Credit card swipe fee rules would hurt small businesses

Twelve years ago, Sen. Dick Durbin (D-Illinois) introduced a last-minute amendment to the landmark Dodd-Frank Wall Street Reform Bill. The amendment, intended to save retailers money so they can lower prices for customers, imposed regulations such as a 22-cent cap on debit card swipe fees and a money order routing for processing debit card transactions.

The amendment helped big-box stores earn $90 billion in additional revenue, but actually did more harm than good to consumers and small retailers.

First, the Durbin Amendment didn’t even lower prices for US consumers. Even after the big box stores got all that extra cash, they kept their prices the same or had the audacity to raise them. The Richmond Federal Reserve studied the impact of the amendment on consumer prices a few years after it was passed and found that only about 1.2% of retailers lowered prices.

Small retailers have been hit hard by the Durbin Amendment. Banks immediately started losing swipe fee revenue and tried everything to recoup those losses, even charging the 22-cent cap on all debit transactions, regardless of size. Another Federal Reserve Bank of Richmond study found that most swipe fees hit the 22-cent cap, which tripled small purchase swipe fees for some small businesses. For many small retailers, this flat rate of 22 cents was much higher than the per-transaction percentage they were accustomed to paying.

Small debit purchases suddenly became a high cost, forcing some small businesses to stop accepting debit cards or pass the costs on to customers. I’m sure we’re all familiar with those little signs that have popped up in our favorite stores advertising a minimum purchase or additional charge for debit card transactions.

If we allow the big box stores to get what they want and extend the Durbin Amendment to credit cards, we will see even worse impacts than before.

Again, banks will lose billions and try to recoup them by charging small businesses the full swipe fee cap to process every credit card purchase. In a recent study by economist Angelino Viceisza on the potential impacts of Durbin Amendment policies on credit cards, he concluded that regulating swipe fees would “benefit large corporations while negatively impacting small enterprises”.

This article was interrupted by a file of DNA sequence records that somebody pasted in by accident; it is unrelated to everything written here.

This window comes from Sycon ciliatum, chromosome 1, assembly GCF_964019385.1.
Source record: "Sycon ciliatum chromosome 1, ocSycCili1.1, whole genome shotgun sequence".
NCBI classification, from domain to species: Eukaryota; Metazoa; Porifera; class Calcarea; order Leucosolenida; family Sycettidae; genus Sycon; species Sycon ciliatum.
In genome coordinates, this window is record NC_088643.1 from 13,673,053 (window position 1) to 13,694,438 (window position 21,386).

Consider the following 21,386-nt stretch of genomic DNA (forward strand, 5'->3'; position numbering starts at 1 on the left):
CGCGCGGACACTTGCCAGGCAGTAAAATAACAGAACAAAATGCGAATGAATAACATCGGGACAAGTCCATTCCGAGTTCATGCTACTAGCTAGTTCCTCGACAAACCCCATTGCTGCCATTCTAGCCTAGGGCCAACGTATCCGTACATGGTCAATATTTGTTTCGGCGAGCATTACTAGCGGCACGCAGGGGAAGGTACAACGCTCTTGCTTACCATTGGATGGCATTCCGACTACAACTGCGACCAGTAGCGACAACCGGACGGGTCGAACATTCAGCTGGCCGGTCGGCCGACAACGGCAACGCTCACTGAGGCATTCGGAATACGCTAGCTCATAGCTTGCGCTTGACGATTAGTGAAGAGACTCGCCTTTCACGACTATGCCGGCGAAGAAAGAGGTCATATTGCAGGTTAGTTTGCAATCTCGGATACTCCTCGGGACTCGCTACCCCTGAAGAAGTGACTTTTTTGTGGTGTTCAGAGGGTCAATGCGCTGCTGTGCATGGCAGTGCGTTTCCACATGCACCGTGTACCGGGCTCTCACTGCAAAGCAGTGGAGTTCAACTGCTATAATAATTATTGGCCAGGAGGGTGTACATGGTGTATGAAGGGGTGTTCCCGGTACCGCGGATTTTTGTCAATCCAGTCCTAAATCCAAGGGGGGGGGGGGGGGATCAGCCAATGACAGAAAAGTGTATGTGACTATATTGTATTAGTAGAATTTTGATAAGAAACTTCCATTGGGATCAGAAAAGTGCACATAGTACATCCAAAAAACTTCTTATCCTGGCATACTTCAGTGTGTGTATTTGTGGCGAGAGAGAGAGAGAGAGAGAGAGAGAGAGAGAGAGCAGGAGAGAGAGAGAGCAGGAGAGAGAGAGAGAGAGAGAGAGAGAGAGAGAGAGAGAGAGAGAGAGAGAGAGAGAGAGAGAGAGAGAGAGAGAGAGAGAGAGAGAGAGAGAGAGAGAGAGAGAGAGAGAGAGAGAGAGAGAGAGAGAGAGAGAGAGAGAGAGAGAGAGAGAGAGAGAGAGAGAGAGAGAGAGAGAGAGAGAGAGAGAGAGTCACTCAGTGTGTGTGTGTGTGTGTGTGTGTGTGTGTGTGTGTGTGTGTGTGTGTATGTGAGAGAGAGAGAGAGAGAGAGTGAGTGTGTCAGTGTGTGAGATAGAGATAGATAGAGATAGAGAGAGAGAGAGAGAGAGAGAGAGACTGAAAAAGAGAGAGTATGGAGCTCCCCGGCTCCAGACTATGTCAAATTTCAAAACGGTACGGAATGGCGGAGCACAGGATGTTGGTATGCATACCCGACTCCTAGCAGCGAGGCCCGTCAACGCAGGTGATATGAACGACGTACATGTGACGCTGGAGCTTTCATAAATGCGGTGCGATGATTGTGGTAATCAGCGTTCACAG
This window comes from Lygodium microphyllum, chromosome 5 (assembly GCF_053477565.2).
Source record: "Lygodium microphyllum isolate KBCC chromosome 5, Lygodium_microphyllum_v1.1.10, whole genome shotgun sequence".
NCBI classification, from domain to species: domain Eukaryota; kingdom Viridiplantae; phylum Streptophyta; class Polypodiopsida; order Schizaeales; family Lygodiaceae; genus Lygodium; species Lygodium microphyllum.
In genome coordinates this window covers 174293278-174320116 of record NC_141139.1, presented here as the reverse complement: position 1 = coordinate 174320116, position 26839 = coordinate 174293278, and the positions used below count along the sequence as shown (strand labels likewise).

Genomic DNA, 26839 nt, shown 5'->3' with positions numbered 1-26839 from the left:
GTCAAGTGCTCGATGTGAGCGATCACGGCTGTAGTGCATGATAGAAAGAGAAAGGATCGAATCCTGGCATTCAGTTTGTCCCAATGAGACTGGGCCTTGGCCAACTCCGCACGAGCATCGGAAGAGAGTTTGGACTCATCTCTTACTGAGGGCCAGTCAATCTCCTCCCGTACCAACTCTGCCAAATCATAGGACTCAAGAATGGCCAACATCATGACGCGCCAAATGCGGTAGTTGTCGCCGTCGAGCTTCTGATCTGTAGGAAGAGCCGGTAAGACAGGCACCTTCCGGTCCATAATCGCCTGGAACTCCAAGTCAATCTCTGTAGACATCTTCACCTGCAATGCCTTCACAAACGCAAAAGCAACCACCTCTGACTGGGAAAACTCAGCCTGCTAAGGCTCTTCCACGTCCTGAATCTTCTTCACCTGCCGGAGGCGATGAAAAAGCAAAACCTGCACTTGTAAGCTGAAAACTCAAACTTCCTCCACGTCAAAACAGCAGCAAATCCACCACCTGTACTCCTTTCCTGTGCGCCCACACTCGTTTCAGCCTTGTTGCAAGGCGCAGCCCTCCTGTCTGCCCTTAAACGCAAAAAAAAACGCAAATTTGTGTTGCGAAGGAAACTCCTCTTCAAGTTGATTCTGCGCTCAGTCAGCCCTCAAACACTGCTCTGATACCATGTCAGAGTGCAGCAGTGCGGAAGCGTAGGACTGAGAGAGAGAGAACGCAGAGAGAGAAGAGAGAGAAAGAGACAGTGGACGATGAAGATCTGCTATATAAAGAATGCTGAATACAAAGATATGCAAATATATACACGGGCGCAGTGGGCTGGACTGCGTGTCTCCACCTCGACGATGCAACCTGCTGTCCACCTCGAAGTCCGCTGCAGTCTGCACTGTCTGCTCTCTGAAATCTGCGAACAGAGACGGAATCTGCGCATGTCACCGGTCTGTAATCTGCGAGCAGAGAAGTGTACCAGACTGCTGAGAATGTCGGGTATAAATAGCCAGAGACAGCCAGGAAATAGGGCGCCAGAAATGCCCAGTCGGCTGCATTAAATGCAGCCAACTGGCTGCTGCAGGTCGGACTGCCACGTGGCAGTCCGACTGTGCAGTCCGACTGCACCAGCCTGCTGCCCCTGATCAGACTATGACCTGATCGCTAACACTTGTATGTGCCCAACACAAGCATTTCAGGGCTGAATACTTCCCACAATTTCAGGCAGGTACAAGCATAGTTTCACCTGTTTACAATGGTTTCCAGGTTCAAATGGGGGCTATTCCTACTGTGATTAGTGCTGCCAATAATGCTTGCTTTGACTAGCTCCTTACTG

Banks will also reduce consumer benefits and restrict access to credit to save money, indirectly hurting small businesses. After reviewing previous evidence from countries like Australia and Canada, Viceisza concluded in his study that swipe fee caps in the U.S. credit market would likely reduce credit card rewards, make credit more expensive, would increase fees and interest rates and, overall, be less conducive to credit card adoption and spending.

A 2018 study by Shift Processing found that consumers spend up to 83% more when using a credit card instead of cash, meaning small businesses could lose out on those extra expenses.

If passed, this proposal will generate between $40 billion and $50 billion in additional profits for big box stores each year at the expense of consumers and our small businesses. We must reject any policy that will harm our small businesses.

Matthew Franko is co-owner of Furniture City Creamery and owner/broker of Valley City Group in Grand Rapids.